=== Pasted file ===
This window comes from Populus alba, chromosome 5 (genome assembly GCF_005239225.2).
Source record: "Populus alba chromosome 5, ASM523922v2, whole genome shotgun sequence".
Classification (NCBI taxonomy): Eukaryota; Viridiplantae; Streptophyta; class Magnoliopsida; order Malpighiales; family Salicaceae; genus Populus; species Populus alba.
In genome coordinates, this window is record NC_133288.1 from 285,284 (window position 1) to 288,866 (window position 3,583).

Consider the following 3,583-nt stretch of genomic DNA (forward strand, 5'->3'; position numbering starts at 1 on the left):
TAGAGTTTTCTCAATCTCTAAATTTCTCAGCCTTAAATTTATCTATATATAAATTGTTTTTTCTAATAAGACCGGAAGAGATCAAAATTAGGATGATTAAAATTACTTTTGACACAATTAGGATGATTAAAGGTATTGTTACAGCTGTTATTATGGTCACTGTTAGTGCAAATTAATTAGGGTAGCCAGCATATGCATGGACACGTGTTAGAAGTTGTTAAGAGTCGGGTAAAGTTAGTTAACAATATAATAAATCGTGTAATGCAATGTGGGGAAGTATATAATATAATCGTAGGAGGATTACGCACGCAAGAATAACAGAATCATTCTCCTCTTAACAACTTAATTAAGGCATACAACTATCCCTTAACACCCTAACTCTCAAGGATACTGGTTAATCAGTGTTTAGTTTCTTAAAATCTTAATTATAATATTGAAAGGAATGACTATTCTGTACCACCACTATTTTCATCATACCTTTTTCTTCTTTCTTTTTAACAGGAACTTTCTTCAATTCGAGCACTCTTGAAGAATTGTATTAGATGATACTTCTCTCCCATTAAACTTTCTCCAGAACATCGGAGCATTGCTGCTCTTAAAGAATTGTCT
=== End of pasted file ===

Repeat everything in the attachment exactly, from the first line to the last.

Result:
This window comes from Populus alba, chromosome 5 (genome assembly GCF_005239225.2).
Source record: "Populus alba chromosome 5, ASM523922v2, whole genome shotgun sequence".
Classification (NCBI taxonomy): Eukaryota; Viridiplantae; Streptophyta; class Magnoliopsida; order Malpighiales; family Salicaceae; genus Populus; species Populus alba.
In genome coordinates, this window is record NC_133288.1 from 285,284 (window position 1) to 288,866 (window position 3,583).

Consider the following 3,583-nt stretch of genomic DNA (forward strand, 5'->3'; position numbering starts at 1 on the left):
TAGAGTTTTCTCAATCTCTAAATTTCTCAGCCTTAAATTTATCTATATATAAATTGTTTTTTCTAATAAGACCGGAAGAGATCAAAATTAGGATGATTAAAATTACTTTTGACACAATTAGGATGATTAAAGGTATTGTTACAGCTGTTATTATGGTCACTGTTAGTGCAAATTAATTAGGGTAGCCAGCATATGCATGGACACGTGTTAGAAGTTGTTAAGAGTCGGGTAAAGTTAGTTAACAATATAATAAATCGTGTAATGCAATGTGGGGAAGTATATAATATAATCGTAGGAGGATTACGCACGCAAGAATAACAGAATCATTCTCCTCTTAACAACTTAATTAAGGCATACAACTATCCCTTAACACCCTAACTCTCAAGGATACTGGTTAATCAGTGTTTAGTTTCTTAAAATCTTAATTATAATATTGAAAGGAATGACTATTCTGTACCACCACTATTTTCATCATACCTTTTTCTTCTTTCTTTTTAACAGGAACTTTCTTCAATTCGAGCACTCTTGAAGAATTGTATTAGATGATACTTCTCTCCCATTAAACTTTCTCCAGAACATCGGAGCATTGCTGCTCTTAAAGAATTGTCT